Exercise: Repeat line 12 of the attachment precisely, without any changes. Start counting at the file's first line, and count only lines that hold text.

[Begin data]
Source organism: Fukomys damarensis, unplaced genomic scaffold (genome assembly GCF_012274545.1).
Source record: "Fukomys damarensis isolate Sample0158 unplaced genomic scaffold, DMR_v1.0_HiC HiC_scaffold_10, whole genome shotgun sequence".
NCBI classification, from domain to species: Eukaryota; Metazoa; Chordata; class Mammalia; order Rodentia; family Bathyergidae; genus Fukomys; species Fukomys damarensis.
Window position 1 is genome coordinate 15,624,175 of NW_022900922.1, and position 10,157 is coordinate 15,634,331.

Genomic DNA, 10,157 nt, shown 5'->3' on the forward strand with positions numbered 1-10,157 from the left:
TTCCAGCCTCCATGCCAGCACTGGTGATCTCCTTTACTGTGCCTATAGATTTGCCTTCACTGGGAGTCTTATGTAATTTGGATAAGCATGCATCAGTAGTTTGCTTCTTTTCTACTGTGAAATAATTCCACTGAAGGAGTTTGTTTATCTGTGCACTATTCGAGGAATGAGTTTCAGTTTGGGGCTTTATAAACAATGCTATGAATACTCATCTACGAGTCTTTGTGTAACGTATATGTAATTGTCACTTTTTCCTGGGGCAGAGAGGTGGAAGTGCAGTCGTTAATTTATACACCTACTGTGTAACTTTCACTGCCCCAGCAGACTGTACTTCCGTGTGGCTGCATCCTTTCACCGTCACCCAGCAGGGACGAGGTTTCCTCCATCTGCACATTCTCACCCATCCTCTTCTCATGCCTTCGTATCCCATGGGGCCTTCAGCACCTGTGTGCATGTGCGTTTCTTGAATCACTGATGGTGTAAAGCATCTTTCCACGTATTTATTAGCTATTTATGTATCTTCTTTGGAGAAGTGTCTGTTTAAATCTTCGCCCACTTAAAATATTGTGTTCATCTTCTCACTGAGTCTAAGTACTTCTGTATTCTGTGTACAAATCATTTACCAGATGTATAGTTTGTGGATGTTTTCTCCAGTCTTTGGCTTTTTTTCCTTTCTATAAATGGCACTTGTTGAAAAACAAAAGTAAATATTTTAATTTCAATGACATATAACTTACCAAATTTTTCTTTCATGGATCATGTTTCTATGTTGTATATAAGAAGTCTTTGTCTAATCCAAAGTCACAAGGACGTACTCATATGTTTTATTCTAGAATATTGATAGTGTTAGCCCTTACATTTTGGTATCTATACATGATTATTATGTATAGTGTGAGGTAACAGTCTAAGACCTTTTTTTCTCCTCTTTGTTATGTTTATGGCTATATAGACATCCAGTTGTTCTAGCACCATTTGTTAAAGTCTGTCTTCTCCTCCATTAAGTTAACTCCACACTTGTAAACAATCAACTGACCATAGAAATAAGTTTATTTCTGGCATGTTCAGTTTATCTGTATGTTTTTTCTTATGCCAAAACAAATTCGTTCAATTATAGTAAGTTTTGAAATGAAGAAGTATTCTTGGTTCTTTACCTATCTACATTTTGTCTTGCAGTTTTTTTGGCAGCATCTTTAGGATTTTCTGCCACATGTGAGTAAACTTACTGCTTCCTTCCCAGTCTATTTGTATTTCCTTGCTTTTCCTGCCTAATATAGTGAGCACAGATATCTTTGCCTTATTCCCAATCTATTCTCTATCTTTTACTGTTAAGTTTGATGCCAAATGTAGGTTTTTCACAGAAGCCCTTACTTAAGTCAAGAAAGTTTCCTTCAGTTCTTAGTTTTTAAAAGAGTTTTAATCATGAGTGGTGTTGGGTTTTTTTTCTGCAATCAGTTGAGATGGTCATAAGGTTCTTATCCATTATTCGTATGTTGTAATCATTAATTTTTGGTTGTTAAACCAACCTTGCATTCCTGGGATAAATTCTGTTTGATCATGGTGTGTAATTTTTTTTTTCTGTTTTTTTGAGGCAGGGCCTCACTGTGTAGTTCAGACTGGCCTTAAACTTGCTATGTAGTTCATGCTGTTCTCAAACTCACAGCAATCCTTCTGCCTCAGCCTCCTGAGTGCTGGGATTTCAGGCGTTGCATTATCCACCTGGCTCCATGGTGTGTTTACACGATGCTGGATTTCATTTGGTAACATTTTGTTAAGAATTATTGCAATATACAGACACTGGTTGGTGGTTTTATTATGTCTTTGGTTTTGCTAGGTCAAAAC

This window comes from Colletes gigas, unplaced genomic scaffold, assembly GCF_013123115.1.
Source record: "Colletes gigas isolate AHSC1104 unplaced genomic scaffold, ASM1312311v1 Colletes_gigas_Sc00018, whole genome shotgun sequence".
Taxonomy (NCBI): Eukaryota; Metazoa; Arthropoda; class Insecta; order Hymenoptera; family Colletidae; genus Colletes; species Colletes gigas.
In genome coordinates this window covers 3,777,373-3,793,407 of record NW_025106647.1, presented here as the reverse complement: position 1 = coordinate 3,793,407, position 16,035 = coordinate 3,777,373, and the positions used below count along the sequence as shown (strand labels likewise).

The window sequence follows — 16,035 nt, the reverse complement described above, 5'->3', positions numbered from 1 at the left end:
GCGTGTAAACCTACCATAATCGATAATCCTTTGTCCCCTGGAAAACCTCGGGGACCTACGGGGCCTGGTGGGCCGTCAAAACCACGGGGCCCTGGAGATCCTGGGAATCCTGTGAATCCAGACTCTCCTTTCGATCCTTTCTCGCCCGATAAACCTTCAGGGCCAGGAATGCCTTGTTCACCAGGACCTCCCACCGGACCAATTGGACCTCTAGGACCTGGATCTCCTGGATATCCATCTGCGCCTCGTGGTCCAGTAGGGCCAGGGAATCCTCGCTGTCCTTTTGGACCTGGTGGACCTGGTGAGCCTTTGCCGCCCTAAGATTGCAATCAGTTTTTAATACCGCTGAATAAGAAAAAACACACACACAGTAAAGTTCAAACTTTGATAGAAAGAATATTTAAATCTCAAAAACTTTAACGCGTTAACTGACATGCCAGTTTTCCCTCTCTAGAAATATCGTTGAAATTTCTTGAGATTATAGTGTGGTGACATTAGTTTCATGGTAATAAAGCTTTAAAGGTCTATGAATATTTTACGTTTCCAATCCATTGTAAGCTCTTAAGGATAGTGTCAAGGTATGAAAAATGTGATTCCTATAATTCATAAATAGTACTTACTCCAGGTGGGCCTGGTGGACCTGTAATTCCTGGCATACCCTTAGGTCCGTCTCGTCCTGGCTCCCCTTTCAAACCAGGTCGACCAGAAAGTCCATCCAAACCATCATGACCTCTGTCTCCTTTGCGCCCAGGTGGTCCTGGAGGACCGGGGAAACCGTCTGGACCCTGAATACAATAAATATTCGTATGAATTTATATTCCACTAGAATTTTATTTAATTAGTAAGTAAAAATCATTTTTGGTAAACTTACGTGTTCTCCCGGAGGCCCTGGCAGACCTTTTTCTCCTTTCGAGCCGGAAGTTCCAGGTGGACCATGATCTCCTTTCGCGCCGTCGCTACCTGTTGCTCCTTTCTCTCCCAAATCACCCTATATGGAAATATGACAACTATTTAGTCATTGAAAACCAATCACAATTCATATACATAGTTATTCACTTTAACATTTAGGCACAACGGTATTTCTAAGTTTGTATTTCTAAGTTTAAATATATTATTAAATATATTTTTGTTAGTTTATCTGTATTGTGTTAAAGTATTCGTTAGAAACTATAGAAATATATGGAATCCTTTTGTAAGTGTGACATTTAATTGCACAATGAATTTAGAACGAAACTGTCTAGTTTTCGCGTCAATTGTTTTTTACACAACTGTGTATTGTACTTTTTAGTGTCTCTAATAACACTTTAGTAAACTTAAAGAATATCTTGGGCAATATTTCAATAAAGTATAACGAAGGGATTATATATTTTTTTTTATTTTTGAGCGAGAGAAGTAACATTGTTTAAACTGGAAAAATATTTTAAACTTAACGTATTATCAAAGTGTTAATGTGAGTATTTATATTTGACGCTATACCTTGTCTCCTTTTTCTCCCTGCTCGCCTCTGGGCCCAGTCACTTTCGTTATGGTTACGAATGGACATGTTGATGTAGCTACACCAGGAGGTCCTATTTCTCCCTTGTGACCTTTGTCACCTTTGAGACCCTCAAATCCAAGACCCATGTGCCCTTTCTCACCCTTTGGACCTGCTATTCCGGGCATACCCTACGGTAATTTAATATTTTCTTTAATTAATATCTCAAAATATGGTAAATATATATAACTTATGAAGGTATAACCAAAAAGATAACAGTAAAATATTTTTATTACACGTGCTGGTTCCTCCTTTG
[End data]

GCGTGTAAACCTACCATAATCGATAATCCTTTGTCCCCTGGAAAACCTCGGGGACCTACGGGGCCTGGTGGGCCGTCAAAACCACGGGGCCCTGGAGATCCTGGGAATCCTGTGAATCCAGACTCTCCTTTCGATCCTTTCTCGCCCGATAAACCTTCAGGGCCAGGAATGCCTTGTTCACCAGGACCTCCCACCGGACCAATTGGACCTCTAGGACCTGGATCTCCTGGATATCCATCTGCGCCTCGTGGTCCAGTAGGGCCAGGGAATCCTCGCTGTCCTTTTGGACCTGGTGGACCTGGTGAGCCTTTGCCGCCCTAAGATTGCAATCAGTTTTTAATACCGCTGAATAAGAAAAAACACACACACAGTAAAGTTCAAACTTTGATAGAAAGAATATTTAAATCTCAAAAACTTTAACGCGTTAACTGACATGCCAGTTTTCCCTCTCTAGAAATATCGTTGAAATTTCTTGAGATTATAGTGTGGTGACATTAGTTTCATGGTAATAAAGCTTTAAAGGTCTATGAATATTTTACGTTTCCAATCCATTGTAAGCTCTTAAGGATAGTGTCAAGGTATGAAAAATGTGATTCCTATAATTCATAAATAGTACTTACTCCAGGTGGGCCTGGTGGACCTGTAATTCCTGGCATACCCTTAGGTCCGTCTCGTCCTGGCTCCCCTTTCAAACCAGGTCGACCAGAAAGTCCATCCAAACCATCATGACCTCTGTCTCCTTTGCGCCCAGGTGGTCCTGGAGGACCGGGGAAACCGTCTGGACCCTGAATACAATAAATATTCGTATGAATTTATATTCCACTAGAATTTTATTTAATTAGTAAGTAAAAATCATTTTTGGTAAACTTACGTGTTCTCCCGGAGGCCCTGGCAGACCTTTTTCTCCTTTCGAGCCGGAAGTTCCAGGTGGACCATGATCTCCTTTCGCGCCGTCGCTACCTGTTGCTCCTTTCTCTCCCAAATCACCCTATATGGAAATATGACAACTATTTAGTCATTGAAAACCAATCACAATTCATATACATAGTTATTCACTTTAACATTTAGGCACAACGGTATTTCTAAGTTTGTATTTCTAAGTTTAAATATATTATTAAATATATTTTTGTTAGTTTATCTGTATTGTGTTAAAGTATTCGTTAGAAACTATAGAAATATATGGAATCCTTTTGTAAGTGTGACATTTAATTGCACAATGAATTTAGAACGAAACTGTCTAGTTTTCGCGTCAATTGTTTTTTACACAACTGTGTATTGTACTTTTTAGTGTCTCTAATAACACTTTAGTAAACTTAAAGAATATCTTGGGCAATATTTCAATAAAGTATAACGAAGGGATTATATATTTTTTTTTATTTTTGAGCGAGAGAAGTAACATTGTTTAAACTGGAAAAATATTTTAAACTTAACGTATTATCAAAGTGTTAATGTGAGTATTTATATTTGACGCTATACCTTGTCTCCTTTTTCTCCCTGCTCGCCTCTGGGCCCAGTCACTTTCGTTATGGTTACGAATGGACATGTTGATGTAGCTACACCAGGAGGTCCTATTTCTCCCTTGTGACCTTTGTCACCTTTGAGACCCTCAAATCCAAGACCCATGTGCCCTTTCTCACCCTTTGGACCTGCTATTCCGGGCATACCCTACGGTAATTTAATATTTTCTTTAATTAATATCTCAAAATATGGTAAATATATATAACTTATGAAGGTATAACCAAAAAGATAACAGTAAAATATTTTTATTACACGTGCTGGTTCCTCCTTTG